The fundamental policy guide for P-CED is the International Bill of Human Rights. IBHR is comprised of Universal Declaration of Human Rights; International Covenant of Civil and Politial Rights, and International Covenant of Economic, Social and Cultural Rights. P-CED’s main focus falls within sphere the economic, social and cultural rights, ICESCR. In that the United States of America do not recognize those human rights and is the only industrialized country not to ratify ICESCR, P-CED operations are not yet compatible with underlying US policy and human rights commitments. In that sense, the US itself must be recommended as ‘not yet ready’, albeit for reasons quite dissimilar to those in Crimea. Thus the decision to first institute P-CED in Europe rather than the US. However, partnerships with US entities will be undertaken insofar as they advance the fulfilment of human rights where they are recognized across Europe under ICESCR. P-CED will also continue advocacy toward US ratification of ICESCR, and advocacy for economic rights in the US in particular. P-CED’s founder and first director is a member of the newly-formed US Human Rights Network.”

"Each community will then have its own Community Benefit Society (Industrial and Provident Society for the benefit of the community), such as P-CED Southwest Regional CBS, P-CED Midlands Regional CBS, and so on. P-CED will create each CBS as a UK legal entity under provisions of UK law. As the number of cells in each region increases and each regional CBS consequently becomes more complex, P-CED will utilize a portion of its 50% share of surplus to fund small offices for each regional CBS."

It would be something of an understatement to say that it fell on the deaf ears of the social enterprise community. It was 10 years ago that I wrote to Baroness Thornton, then heading the SEC  and APPG on social enterprise about the funding oversight. She never replied

The concept og business operating for community benefit was of course radical in 2004 but since it's become an expectation of business procurement with the Social Value Act and a recent report from Welsh Finance Minister Jane Hunt with a publication on Community Benefit.

The most prominent call had been in the 'Marshall Plan' delivered to Ukraine's government in 2007:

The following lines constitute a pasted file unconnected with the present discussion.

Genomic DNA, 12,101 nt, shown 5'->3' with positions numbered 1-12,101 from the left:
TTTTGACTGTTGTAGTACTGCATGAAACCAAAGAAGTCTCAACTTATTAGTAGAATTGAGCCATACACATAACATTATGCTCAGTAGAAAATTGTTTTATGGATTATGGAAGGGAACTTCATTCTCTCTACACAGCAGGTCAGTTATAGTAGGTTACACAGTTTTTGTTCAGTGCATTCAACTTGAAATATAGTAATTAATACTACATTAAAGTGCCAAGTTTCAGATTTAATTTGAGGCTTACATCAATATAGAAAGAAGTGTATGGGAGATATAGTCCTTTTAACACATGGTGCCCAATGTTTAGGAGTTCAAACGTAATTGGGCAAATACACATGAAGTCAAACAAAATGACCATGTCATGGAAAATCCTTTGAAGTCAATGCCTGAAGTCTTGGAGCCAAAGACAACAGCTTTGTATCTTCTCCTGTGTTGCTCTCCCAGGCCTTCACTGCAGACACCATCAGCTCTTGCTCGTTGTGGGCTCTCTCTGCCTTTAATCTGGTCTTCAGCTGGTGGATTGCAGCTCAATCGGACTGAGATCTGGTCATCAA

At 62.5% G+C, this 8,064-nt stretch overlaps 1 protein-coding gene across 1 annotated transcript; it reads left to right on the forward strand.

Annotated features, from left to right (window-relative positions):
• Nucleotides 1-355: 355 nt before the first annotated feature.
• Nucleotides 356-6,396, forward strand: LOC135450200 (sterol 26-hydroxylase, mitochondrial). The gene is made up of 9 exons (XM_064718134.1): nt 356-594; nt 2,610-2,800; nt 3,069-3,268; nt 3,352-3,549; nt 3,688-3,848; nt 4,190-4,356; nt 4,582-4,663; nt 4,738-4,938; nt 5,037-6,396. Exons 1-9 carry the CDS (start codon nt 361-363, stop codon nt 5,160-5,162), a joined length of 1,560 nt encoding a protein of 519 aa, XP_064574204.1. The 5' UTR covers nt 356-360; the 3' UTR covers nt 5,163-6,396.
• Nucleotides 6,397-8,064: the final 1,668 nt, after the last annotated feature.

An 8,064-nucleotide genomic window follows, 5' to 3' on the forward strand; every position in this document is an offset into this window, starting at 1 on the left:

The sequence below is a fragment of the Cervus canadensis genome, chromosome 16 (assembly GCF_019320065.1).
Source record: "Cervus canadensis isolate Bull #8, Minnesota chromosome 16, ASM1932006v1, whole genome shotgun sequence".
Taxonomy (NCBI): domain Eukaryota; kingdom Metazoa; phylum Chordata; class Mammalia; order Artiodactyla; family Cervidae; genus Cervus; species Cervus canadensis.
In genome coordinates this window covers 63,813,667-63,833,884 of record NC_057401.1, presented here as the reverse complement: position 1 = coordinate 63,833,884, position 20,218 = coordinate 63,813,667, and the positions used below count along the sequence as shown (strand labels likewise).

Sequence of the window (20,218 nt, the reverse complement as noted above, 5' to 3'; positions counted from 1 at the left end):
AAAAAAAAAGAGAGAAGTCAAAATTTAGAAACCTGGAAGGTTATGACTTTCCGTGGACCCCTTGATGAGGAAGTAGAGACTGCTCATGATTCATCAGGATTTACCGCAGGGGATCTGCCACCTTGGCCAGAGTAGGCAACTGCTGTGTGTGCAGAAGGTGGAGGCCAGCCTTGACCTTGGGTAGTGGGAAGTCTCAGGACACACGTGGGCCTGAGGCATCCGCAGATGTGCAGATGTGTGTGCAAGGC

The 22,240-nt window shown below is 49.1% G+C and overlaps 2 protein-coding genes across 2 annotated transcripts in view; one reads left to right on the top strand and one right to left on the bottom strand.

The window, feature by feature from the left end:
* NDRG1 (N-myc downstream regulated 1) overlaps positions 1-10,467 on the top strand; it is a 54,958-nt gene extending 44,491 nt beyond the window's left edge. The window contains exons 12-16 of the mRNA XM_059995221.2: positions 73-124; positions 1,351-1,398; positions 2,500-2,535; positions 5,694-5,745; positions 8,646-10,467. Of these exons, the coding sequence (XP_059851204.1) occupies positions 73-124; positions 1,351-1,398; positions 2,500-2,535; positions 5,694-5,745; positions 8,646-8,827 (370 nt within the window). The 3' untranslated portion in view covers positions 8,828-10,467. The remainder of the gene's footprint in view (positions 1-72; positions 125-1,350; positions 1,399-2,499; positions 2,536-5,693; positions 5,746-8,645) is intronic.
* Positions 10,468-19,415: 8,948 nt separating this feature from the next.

'This is a long-term permanently sustainable program, the basis for "people-centered" economic development. Core focus is always on people and their needs, with neediest people having first priority – as contrasted with the eternal chase for financial profit and numbers where people, social benefit, and human well-being are often and routinely overlooked or ignored altogether. This is in keeping with the fundamental objectives of Marshall Plan: policy aimed at hunger, poverty, desperation and chaos. This is a bottom-up approach, starting with Ukraine's poorest and most desperate citizens, rather than a "top-down" approach that might not ever benefit them. They cannot wait, particularly children. Impedance by anyone or any group of people constitutes precisely what the original Marshall Plan was dedicated to opposing. Those who suffer most, and those in greatest need, must be helped first -- not secondarily, along the way or by the way. '

With a speech In 2009, the President of the UN General Assembly said this about the global economy:

“The anti-values of greed, individualism and exclusion should be replaced by solidarity, common good and inclusion. The objective of our economic and social activity should not be the limitless, endless, mindless accumulation of wealth in a profit-centred economy but rather a people-centred economy that guarantees human needs, human rights, and human security, as well as conserves life on earth. These should be universal values that underpin our ethical and moral responsibility.”

Paradoxically, it was the European cooperative movement in 2013 who became champions of people-centered business:

Dirk J. Lehnhoff, President of Cooperatives Europe, said: “Cooperatives and Fair Trade are established development actors with long-term oriented business models. By putting people’s needs first, we have proven to be able to respond to sustainable, economic and social needs. We support the Commission initiative announced in the Agenda for Change to work with local private actors and we believe that member-owned businesses, which benefit local communities, should be key partners”.